Poison pens, ego-shattering commentary, creative assassination by a thousand edits, cut, cut, slash, slash. Oh, the horror! Well, actually, I’m here to talk about “death by sitting.” Yes, editors tend to sit a lot, and sitting has been declared the new sugar.
This is not news, when you think about it. We’ve long been warned about the dangers of sitting for hours at a stretch. Think long-distance air travel, for one.
Nearly all of us put in long hours at a desk, be it one piled high with paper or one bedecked with computer screens and input devices. Or both. I am not going to blather on with specific advice. I will speak generally to a few issues and then suggest you search online using terms such as desk ergonomics to find information on how to properly adjust your chair, your desk or your computer workstation.
Invest in a good office chair. The chair should at least rise and fall, have supportive arm rests that can be adjusted and have an adjustable back that provides good lumbar support. That’s not going to come cheap, but it’s a tax-deductible, long-term investment in your health and productivity. If you don’t mind used, you may score one for as little as $25. Be sure to try it out, along with all of its various controls, to ensure everything works and you’re comfortable.
Once you have your office chair, use online ergonomics resources to set it up properly. I worked for some time for a major international news service, and every new hire got a snazzy thousand-dollar office chair. More importantly, every new hire spent an hour or so with an ergonomics expert who helped set everything up properly. I’m sure the company cared for the welfare of its reporters and editors, but I’m also sure this was a prophylactic to head off potential future lawsuits about bad backs and necks.
Let’s not forget standing desks, which have become popular. Or sitting balls. If they work well for you, great. You can search online for information about setup and benefits. In my case, standing relatively motionless quickly becomes painful. I have scoliosis, and surgery in my youth left me with just a few functioning vertebrae — ones that are much happier with lumbar support than with long periods of stationary standing. But that’s me, and you’re you.
So your workstation is set up — now get up and go for a walk. Yes, just when I’d got you nice and comfy, I’m telling you that you have to move. After all, we’re animals. We’re made up of bones and tendons, and muscles that stiffen when they’re not used. In fact, muscles will eventually atrophy following long periods of little or no use.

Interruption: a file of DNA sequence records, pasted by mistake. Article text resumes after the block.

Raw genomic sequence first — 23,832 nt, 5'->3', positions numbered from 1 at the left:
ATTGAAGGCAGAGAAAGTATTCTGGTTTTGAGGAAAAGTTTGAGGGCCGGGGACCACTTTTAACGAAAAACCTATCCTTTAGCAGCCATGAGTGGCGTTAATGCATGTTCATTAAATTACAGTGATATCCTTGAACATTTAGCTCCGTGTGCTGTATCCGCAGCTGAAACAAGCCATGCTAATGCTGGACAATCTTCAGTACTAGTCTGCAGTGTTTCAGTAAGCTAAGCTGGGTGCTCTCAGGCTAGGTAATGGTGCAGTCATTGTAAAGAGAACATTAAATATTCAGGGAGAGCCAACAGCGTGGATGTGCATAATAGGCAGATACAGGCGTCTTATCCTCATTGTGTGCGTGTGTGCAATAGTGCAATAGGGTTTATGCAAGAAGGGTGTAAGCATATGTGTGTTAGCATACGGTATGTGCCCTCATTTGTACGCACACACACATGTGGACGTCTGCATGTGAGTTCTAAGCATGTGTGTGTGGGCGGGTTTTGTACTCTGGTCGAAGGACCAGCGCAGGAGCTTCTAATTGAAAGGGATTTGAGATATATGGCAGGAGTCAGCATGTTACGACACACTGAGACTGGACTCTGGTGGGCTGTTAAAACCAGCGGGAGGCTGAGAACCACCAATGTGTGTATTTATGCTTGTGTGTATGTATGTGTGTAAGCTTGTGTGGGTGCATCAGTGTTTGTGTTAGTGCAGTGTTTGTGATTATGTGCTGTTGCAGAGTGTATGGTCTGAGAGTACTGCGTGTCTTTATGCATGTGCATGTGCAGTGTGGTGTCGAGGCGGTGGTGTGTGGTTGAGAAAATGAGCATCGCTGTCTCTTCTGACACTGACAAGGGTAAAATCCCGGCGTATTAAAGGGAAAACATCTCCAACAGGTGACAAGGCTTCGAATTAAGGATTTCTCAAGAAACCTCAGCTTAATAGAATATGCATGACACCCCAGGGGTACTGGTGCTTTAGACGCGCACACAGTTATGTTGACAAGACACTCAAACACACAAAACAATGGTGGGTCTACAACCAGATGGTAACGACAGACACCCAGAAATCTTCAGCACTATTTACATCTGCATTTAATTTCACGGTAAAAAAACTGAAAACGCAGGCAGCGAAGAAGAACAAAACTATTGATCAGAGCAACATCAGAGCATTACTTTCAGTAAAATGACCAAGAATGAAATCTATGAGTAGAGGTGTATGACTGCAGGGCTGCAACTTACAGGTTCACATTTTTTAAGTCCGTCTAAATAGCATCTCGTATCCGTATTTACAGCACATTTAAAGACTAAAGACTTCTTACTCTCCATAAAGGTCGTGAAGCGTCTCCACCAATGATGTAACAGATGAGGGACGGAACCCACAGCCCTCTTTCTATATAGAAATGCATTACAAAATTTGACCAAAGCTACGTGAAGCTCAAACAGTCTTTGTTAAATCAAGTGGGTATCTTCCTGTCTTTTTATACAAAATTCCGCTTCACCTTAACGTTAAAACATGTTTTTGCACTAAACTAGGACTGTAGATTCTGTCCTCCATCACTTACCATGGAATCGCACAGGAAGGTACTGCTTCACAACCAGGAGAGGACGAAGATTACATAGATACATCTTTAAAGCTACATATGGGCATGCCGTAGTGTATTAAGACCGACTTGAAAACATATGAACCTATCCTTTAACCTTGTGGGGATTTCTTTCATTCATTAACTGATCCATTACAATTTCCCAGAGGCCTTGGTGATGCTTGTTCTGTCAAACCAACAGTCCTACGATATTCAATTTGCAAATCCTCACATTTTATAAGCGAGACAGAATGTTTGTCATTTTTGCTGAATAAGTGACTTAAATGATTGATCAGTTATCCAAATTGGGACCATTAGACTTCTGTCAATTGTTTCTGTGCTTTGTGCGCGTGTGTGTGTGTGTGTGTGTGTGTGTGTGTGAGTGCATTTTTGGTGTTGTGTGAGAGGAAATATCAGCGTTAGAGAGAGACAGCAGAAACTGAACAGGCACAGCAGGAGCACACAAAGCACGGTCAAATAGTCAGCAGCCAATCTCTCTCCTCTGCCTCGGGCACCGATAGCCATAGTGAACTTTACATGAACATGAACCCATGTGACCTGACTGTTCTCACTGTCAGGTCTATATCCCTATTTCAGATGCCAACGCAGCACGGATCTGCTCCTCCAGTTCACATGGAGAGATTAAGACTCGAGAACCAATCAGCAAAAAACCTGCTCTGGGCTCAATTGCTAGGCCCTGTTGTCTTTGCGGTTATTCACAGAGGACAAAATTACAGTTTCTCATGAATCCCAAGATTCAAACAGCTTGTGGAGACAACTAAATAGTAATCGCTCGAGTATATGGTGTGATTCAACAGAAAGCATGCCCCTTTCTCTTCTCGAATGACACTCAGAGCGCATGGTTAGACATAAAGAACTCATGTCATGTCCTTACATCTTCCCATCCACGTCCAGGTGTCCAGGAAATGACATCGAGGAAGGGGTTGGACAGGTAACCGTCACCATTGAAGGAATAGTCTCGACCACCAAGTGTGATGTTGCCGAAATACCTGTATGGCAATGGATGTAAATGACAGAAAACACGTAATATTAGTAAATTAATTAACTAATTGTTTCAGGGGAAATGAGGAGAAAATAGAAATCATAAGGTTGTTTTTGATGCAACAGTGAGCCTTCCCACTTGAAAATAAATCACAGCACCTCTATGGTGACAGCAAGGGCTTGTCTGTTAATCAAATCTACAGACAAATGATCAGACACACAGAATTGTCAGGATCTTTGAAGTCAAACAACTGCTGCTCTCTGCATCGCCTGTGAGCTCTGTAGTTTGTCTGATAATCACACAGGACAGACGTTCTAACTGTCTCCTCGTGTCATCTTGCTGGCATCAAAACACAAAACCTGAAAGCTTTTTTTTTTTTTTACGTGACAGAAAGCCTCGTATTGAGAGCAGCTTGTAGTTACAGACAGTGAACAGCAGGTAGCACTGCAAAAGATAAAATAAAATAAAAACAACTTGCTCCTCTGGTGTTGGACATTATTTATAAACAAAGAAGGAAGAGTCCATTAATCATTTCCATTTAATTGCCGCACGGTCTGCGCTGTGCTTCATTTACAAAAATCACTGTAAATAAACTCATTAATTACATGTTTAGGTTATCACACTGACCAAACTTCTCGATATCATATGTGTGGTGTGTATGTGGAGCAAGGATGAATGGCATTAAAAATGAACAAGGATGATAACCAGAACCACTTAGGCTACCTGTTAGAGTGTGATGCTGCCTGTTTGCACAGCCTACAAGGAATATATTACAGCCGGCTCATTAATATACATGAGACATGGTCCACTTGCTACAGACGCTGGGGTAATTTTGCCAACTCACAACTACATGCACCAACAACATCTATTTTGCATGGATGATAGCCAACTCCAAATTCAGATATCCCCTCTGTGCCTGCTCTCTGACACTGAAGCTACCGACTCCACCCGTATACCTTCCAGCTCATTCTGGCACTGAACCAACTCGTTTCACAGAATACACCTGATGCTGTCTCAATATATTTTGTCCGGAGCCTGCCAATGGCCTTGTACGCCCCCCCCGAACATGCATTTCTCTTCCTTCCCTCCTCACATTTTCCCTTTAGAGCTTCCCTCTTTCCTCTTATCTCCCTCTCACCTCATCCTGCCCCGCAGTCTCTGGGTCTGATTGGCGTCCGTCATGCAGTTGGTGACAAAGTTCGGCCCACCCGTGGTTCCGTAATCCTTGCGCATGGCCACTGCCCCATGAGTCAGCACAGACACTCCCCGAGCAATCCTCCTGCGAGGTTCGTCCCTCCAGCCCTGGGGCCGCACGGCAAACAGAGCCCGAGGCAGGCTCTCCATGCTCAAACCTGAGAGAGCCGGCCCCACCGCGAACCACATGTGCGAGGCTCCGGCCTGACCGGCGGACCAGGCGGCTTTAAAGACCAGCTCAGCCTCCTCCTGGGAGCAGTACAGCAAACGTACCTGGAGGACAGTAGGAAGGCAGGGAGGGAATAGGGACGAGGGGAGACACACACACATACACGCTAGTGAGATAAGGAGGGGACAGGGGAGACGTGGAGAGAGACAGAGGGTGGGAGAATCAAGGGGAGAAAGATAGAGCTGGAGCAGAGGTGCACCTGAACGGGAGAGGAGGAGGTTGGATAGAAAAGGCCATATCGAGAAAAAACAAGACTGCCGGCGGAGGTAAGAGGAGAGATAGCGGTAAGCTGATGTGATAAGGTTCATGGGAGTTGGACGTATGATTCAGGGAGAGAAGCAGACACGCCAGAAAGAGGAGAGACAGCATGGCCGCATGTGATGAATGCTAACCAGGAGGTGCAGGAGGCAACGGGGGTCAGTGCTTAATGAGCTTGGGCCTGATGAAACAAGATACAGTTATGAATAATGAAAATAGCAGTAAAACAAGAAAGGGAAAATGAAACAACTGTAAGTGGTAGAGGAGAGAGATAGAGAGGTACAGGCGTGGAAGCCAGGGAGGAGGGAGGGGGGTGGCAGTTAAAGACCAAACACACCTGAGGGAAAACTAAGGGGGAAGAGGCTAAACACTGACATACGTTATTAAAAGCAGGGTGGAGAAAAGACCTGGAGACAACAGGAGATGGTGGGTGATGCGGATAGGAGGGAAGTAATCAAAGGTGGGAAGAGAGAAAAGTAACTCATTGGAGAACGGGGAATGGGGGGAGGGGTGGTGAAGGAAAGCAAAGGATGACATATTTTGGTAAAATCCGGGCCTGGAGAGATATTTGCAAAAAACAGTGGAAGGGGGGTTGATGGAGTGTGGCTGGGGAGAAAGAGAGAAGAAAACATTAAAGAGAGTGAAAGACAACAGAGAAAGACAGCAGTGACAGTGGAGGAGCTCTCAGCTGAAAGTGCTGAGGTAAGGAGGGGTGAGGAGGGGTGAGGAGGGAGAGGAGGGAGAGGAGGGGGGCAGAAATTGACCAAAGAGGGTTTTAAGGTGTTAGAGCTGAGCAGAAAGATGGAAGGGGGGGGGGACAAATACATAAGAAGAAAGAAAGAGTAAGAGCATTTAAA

Our bodies were designed to move, and they work better when we do. So every couple of hours, at least, get up and move around for five minutes. Got half an hour for lunch? Can you eat in 15 minutes and walk for 15 minutes? Don’t have half an hour? Look up desk exercises that you can do in your chair for a minute here, a minute there.
I work from home, so I’ll often forgo a shower first thing in the morning and instead go straight to my office for a couple of hours. Then I’ll have a quick lunch and go for a half-hour or 45-minute ramble in the forest and along the stream in the ravine behind my place. The fresh air and natural greenery refresh me, and the activity and a shower set me up for more work in the afternoon.
Don’t live or work next to a park? Find the greenest space within lunchtime walking distance and do that. More and more research is showing that experiencing some greenery and nature is physically and mentally refreshing in ways that going to a gym can’t replicate.
Some folks may be used to putting in long consecutive hours of work and may find interruptions for physical activity disruptive. You get in the groove, you’re on a roll … So roll that neck, roll those shoulders, roll those ankles — and do it before you’re in knots. Save the walk or other more strenuous activity for the end of the section, or the chapter.
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